In terms of implications for politics, consider this study: “Is high self-esteem a path to the White House? The implicit theory of self-esteem and the willingness to vote for presidential candidates.” Since so many people are swayed in their voting decisions by their perceptions of the self-esteem levels of the candidates, it seems important to accurately distinguish between narcissism and high self-esteem– especially considering that the current president of the United States is giving so much hope and inspiration to narcissistic entertainers that they, too, can one day become president.
Finally, I think there are some important implications for those scoring high in narcissism. I like to think compassionately about all different sources of variation, and I think those who score high on the narcissistic spectrum create a lot of unnecessary suffering for themselves as well as others. Instead of spending so much strategically manipulating the perceptions of others, I believe their time would be better spent cultivating a real sense of self-worth, and genuinely mastering things that make them feel proud of their earned competence.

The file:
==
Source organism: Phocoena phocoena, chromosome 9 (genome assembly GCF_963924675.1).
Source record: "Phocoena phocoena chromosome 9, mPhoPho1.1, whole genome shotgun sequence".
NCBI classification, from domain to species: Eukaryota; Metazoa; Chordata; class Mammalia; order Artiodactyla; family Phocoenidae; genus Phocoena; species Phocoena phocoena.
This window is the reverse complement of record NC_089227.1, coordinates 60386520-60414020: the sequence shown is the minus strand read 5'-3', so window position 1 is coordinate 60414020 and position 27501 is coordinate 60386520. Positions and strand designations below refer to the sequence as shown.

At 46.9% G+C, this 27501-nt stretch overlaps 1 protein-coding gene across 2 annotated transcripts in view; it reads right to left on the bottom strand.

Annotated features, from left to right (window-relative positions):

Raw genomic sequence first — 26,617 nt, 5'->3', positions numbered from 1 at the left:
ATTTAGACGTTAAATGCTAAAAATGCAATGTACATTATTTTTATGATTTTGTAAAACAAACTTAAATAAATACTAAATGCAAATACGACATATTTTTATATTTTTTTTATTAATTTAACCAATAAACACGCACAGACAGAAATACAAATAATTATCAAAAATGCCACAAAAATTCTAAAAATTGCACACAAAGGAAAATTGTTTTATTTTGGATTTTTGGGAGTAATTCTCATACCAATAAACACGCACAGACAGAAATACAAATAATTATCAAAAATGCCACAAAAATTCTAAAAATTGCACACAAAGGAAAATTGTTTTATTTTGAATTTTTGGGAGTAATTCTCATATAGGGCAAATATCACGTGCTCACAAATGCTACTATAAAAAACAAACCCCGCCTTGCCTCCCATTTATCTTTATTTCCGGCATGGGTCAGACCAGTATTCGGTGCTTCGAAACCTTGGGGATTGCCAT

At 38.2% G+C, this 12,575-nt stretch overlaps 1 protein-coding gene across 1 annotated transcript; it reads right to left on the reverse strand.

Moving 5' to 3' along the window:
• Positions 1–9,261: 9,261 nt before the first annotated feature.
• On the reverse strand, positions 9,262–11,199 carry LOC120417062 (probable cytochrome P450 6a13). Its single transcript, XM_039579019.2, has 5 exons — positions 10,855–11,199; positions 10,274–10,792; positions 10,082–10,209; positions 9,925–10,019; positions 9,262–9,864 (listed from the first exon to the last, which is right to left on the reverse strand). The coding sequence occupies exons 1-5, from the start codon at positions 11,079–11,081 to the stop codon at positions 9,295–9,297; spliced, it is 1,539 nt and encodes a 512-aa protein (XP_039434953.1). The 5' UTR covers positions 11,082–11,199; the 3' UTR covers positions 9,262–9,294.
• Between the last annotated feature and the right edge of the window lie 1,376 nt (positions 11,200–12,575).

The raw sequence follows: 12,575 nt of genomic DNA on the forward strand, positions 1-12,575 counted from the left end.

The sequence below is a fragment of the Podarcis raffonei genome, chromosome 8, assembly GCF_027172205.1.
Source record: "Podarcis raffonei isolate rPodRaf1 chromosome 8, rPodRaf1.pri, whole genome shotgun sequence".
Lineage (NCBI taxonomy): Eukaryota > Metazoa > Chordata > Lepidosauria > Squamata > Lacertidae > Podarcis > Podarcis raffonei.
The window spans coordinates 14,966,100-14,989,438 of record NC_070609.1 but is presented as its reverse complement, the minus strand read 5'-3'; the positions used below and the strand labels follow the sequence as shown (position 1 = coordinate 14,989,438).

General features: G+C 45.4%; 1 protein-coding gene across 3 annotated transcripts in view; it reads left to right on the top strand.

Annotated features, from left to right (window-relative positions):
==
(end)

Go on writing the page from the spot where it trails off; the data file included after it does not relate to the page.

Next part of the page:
While we often don’t think about narcissists as suffering, and it’s very easy to look at the showy exhibitionist with mocking glee, we must recognize that to be narcissistic is human, and we all shift our placement on the spectrum throughout our lives. When grandiosity gets too big (my colleague Emmanuel Jauk and I have quantified this tipping point), it can lead to great vulnerability, fear, anxiety, and even depression. Therefore, accurately distinguishing between narcissism and healthy self-esteem is pretty important, not only for the perceiver who scores low in narcissism, but also for those who are addicted to esteem.
Scott Barry Kaufman is a psychologist at Barnard College, Columbia University exploring intelligence, creativity, personality, and well-being.